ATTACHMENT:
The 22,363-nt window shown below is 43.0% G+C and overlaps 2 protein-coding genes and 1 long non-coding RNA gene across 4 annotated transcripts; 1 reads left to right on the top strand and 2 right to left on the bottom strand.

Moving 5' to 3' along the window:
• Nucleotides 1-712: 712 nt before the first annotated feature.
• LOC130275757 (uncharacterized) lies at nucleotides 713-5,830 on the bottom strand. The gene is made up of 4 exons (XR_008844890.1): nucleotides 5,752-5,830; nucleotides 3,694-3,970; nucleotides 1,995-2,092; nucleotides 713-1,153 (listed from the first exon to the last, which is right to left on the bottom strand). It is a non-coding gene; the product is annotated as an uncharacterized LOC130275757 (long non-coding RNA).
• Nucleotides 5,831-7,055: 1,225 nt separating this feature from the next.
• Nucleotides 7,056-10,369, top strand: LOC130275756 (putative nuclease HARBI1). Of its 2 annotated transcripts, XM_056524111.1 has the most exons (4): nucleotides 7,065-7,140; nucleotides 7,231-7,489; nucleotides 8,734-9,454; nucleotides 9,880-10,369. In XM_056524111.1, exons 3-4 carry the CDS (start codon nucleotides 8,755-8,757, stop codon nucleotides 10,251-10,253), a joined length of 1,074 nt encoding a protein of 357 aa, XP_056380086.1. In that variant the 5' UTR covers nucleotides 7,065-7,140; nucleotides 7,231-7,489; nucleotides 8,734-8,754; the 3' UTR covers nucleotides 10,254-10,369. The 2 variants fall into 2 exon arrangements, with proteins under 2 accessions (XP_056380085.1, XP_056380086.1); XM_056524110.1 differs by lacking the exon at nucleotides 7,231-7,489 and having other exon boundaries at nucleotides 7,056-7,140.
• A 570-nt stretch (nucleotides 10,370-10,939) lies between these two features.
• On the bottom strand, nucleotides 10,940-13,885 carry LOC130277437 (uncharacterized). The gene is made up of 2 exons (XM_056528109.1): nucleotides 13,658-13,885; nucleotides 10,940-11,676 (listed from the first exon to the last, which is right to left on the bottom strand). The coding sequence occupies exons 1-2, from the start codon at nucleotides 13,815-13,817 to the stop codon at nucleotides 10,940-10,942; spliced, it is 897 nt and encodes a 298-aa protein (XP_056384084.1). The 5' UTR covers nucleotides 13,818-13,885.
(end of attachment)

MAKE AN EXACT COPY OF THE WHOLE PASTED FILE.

The 22,363-nt window shown below is 43.0% G+C and overlaps 2 protein-coding genes and 1 long non-coding RNA gene across 4 annotated transcripts; 1 reads left to right on the top strand and 2 right to left on the bottom strand.

Moving 5' to 3' along the window:
• Nucleotides 1-712: 712 nt before the first annotated feature.
• LOC130275757 (uncharacterized) lies at nucleotides 713-5,830 on the bottom strand. The gene is made up of 4 exons (XR_008844890.1): nucleotides 5,752-5,830; nucleotides 3,694-3,970; nucleotides 1,995-2,092; nucleotides 713-1,153 (listed from the first exon to the last, which is right to left on the bottom strand). It is a non-coding gene; the product is annotated as an uncharacterized LOC130275757 (long non-coding RNA).
• Nucleotides 5,831-7,055: 1,225 nt separating this feature from the next.
• Nucleotides 7,056-10,369, top strand: LOC130275756 (putative nuclease HARBI1). Of its 2 annotated transcripts, XM_056524111.1 has the most exons (4): nucleotides 7,065-7,140; nucleotides 7,231-7,489; nucleotides 8,734-9,454; nucleotides 9,880-10,369. In XM_056524111.1, exons 3-4 carry the CDS (start codon nucleotides 8,755-8,757, stop codon nucleotides 10,251-10,253), a joined length of 1,074 nt encoding a protein of 357 aa, XP_056380086.1. In that variant the 5' UTR covers nucleotides 7,065-7,140; nucleotides 7,231-7,489; nucleotides 8,734-8,754; the 3' UTR covers nucleotides 10,254-10,369. The 2 variants fall into 2 exon arrangements, with proteins under 2 accessions (XP_056380085.1, XP_056380086.1); XM_056524110.1 differs by lacking the exon at nucleotides 7,231-7,489 and having other exon boundaries at nucleotides 7,056-7,140.
• A 570-nt stretch (nucleotides 10,370-10,939) lies between these two features.
• On the bottom strand, nucleotides 10,940-13,885 carry LOC130277437 (uncharacterized). The gene is made up of 2 exons (XM_056528109.1): nucleotides 13,658-13,885; nucleotides 10,940-11,676 (listed from the first exon to the last, which is right to left on the bottom strand). The coding sequence occupies exons 1-2, from the start codon at nucleotides 13,815-13,817 to the stop codon at nucleotides 10,940-10,942; spliced, it is 897 nt and encodes a 298-aa protein (XP_056384084.1). The 5' UTR covers nucleotides 13,818-13,885.